Shingles is a common condition that causes a painful rash and can sometimes have serious complications.
People who are older or have a severely weakened immune system are more likely to get shingles.
Vaccination helps to reduce your chances of getting shingles and reduce your chances of developing serious problems if you do get shingles.
You can get shingles more than once, so it's important to get vaccinated even if you've had shingles before.
CKD and the shingles vaccine
The UK shingles vaccination programme aims to protect individuals who are most at risk from shingles and its complications. The shingles vaccination is now recommended for people aged 50 or over who are severely immunocompromised. The eligibility criteria for shingles vaccination is based on recommendations from the Joint Committee on Vaccination and Immunisation (JCVI).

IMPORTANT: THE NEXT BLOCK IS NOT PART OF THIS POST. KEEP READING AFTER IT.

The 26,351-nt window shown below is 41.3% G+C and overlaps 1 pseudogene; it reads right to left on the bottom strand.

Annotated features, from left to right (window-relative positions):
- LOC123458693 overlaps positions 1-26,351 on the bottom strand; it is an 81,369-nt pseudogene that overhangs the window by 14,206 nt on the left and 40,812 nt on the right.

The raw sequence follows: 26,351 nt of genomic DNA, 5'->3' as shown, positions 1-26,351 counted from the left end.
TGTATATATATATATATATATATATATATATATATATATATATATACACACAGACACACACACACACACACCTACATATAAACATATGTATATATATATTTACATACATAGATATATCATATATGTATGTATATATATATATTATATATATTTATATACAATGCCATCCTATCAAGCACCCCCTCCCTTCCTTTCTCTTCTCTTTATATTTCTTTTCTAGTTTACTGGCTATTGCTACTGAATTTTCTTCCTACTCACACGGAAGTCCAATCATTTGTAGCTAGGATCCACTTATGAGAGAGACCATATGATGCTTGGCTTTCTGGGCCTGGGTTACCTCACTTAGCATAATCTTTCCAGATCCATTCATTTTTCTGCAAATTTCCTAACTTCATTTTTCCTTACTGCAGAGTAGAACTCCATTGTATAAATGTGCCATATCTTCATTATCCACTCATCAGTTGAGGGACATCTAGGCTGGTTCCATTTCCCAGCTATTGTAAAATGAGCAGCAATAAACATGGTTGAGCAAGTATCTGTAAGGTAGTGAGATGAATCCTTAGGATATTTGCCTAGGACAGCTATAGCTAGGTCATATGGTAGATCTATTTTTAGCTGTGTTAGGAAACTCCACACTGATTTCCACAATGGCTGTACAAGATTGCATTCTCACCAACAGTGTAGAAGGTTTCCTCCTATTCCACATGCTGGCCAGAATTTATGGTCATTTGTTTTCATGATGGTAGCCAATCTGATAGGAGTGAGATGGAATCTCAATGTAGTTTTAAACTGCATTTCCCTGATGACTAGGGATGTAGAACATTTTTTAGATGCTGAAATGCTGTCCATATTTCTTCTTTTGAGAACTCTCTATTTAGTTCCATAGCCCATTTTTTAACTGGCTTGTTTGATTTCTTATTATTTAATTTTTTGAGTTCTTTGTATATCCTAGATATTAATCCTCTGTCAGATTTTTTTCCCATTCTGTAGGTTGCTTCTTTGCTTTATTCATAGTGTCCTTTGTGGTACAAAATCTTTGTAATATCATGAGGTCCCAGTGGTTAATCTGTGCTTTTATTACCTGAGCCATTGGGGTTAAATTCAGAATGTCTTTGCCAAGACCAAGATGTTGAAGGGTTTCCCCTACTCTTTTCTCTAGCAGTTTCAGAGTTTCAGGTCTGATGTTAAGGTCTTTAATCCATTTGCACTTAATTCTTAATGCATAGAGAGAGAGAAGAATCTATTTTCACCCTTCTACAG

You can read the shingles guidance update summary, which was produced by the UK Kidney Association (UKKA) and the British Transplant Society, on the UKKA website.
"Patients aged 50 and over who are either receiving immunosuppressive therapy for a solid organ transplant; received rituximab in the last 6 months; are taking prednisolone, azathioprine or mycophenolate at moderate doses or are anticipating immunosuppressive therapy should speak to their kidney consultant team about whether they are eligible to receive the Shingrix® vaccine," says Clare Morlidge, Consultant Renal Pharmacist.
Shingrix® is a two-dose schedule vaccine, with the second dose administered two to six months after the first dose.
How to get the shingles vaccine
The shingles vaccine will be administered by GPs in all UK countries.
If you are eligible for the vaccine, speak to your kidney team for more information.